In Goma, burning questions remain after the volcanic eruption

Three months after the eruption of Mount Nyiragongo, life resumed in Goma. But experts say the locals are not out of the woods yet and the threat to the city persists. Fearing that this regional capital of the Democratic Republic of the Congo will one day disappear under lava, researchers, authorities and international partners come together to try to manage the risks. Our correspondents Clément Bonnerot and Juliette Dubois report.

It was a night that the residents of Goma will remember for a long time. On May 22, around 6 p.m., the sky suddenly burst into flames. Lava poured down the slope of Mount Nyiragongo, destroying everything in its path. Within hours, tens of thousands had fled to Sake, 30 kilometers to the west, and neighboring Rwanda. The night of horror and despair brought back painful memories of the previous eruption in 2002, in which more than 3,000 people lost their lives.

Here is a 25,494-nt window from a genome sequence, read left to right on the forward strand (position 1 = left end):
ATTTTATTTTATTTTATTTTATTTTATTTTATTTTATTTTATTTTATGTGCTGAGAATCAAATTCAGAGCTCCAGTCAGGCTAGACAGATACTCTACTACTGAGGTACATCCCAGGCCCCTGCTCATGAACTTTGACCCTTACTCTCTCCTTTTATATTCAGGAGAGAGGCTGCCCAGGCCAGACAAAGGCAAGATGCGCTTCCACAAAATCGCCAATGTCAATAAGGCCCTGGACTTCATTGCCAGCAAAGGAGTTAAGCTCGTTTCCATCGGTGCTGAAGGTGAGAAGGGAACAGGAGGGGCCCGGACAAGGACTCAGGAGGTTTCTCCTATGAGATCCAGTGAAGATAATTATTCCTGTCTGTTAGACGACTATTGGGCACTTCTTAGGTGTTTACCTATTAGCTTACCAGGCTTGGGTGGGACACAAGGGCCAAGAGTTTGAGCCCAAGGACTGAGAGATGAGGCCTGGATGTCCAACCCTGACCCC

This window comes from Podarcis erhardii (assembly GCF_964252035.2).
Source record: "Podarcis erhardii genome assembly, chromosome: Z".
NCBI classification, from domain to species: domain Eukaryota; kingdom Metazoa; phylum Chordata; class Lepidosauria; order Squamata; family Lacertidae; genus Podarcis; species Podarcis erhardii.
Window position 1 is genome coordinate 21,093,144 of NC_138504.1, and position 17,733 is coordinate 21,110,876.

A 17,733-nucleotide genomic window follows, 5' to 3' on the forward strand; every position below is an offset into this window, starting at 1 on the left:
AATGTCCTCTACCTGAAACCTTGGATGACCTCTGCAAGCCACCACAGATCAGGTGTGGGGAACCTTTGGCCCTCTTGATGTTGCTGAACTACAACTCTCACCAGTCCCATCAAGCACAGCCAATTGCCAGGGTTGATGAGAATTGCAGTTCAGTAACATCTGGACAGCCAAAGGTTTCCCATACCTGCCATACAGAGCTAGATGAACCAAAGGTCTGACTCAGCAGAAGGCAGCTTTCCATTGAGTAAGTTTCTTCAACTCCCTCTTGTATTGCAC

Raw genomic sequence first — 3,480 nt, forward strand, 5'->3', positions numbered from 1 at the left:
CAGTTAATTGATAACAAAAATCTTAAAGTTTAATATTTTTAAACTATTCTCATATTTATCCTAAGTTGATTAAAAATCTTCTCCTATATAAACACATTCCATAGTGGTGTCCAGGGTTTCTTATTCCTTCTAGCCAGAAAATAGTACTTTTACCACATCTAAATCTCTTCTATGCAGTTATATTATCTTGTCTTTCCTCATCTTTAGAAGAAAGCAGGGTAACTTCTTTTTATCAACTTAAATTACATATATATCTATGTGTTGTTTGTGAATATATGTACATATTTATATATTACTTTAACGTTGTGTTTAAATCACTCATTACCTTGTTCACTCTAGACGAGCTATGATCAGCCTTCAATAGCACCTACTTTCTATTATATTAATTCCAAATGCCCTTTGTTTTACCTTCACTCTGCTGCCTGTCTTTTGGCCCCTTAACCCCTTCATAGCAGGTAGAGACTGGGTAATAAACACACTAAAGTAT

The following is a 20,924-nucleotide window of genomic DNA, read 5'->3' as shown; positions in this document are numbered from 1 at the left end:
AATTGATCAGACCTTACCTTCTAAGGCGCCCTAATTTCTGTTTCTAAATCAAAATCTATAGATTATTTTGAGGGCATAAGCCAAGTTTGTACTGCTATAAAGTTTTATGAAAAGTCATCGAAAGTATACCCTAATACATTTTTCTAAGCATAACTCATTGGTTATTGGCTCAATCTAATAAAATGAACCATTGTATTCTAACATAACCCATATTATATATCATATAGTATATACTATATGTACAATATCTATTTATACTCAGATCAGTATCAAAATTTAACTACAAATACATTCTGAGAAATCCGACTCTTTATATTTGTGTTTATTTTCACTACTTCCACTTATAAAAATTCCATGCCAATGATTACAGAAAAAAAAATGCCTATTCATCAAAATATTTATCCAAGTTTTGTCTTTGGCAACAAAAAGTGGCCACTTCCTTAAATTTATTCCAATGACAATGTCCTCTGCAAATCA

This time, hundreds of homes were destroyed. But the lava stopped just hundreds of meters from the city limits, miraculously sparing most of downtown. However, experts say the locals are not out of the woods yet: Goma and its nearly two million residents are finally doomed to disappear.

The city of Goma, at the foot of the Nyiragongo volcano © Clément Bonnerot / France24

In this report, our correspondents take stock of the threat looming over the city. The danger comes not only from the volcano, but also from Lake Kivu, which contains huge amounts of potentially lethal gas. Researchers at the Goma Volcano Observatory (OVG) are doing their best to forecast and prevent risks, but the OVG is critically underfunded and plagued by suspicions of corruption and embezzlement.

To avoid a bigger disaster, authorities are considering moving part of the city to the town of Sake, a colossal project for which the government has yet to set a price. But convincing residents to leave the land they have occupied for centuries will surely be difficult.

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